Highly accurate measurements about a star's features can be made by using its gravity
so far only optical and radio telescopes have been the tools for astronomers. Even with these powerful tools, the stars being far away are usually visible only as point sources of light. But recently, in a highly unusual set of observations, gravity of one star has been used to magnify the light from a distant star, allowing astronomers to observe features of the star which are not ordinarily visible with telescopes, not even the Hubble Space Telescope (hst) (Science, Vol 275, No 5305).
Gravitational lensing is a very definite prediction of the Einstein's theory of gravitation. The essential idea is that light from a background object is bent by the gravitational attraction of a foreground object, much like the bending of light by ordinary lenses.Depending upon the alignment, the sizes of the source object and the lensing object and a host of other factors, different kind of phenomenon like the famous Einstein rings are observed. Lensing has been observed for very distant objects like quasars and there have even been reports of microlensing, that is, lensing of background objects by very small (about Jupiter sized) brown dwarfs in our own galactic halo. Recently, a multinational collaboration called massive compact halo object (macho), has reported an amazing gravitational lensing event which has allowed them to study a star, Red Giant, located about 30,000 light years from us with a resolution which is several thousand times better than the hst .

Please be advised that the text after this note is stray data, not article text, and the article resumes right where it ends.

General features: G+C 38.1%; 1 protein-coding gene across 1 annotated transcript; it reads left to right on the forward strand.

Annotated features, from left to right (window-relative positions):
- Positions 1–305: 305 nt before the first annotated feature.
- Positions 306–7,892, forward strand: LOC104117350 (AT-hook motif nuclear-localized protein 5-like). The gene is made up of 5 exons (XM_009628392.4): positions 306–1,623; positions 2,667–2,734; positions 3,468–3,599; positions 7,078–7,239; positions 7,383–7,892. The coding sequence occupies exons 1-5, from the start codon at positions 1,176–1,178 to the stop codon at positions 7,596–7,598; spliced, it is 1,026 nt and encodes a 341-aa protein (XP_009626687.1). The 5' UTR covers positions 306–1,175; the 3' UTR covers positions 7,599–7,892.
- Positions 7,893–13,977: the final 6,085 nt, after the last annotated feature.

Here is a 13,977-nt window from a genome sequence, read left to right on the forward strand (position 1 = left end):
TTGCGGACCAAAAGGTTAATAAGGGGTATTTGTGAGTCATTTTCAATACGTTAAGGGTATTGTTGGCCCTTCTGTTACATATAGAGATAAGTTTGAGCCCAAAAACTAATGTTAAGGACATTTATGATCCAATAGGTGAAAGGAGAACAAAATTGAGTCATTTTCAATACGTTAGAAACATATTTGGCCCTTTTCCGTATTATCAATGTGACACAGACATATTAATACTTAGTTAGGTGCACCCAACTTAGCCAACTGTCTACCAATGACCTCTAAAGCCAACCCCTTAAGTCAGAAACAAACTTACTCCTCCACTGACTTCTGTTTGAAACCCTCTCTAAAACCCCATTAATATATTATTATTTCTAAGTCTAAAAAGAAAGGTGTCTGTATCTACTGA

In this particular event, the macho collaboration noticed an unusually good alignment of the earth and the two stars, the source and the lens. Immediately, a worldwide alert was issued and telescopes around the world started collecting data on the spectrum and other parameters of the event. The interesting thing about the event was that it allowed astronomers for the first time to observe the details of the surface of the Red Giant with an unprecedented accuracy. This will be useful in testing out many theories about the structure and dynamics of such stars. Though the original aim of the macho collaboration was to search for dark matter in the galactic halo, the group may along the way help us understand many of the paradoxes about the universe and its constituents.
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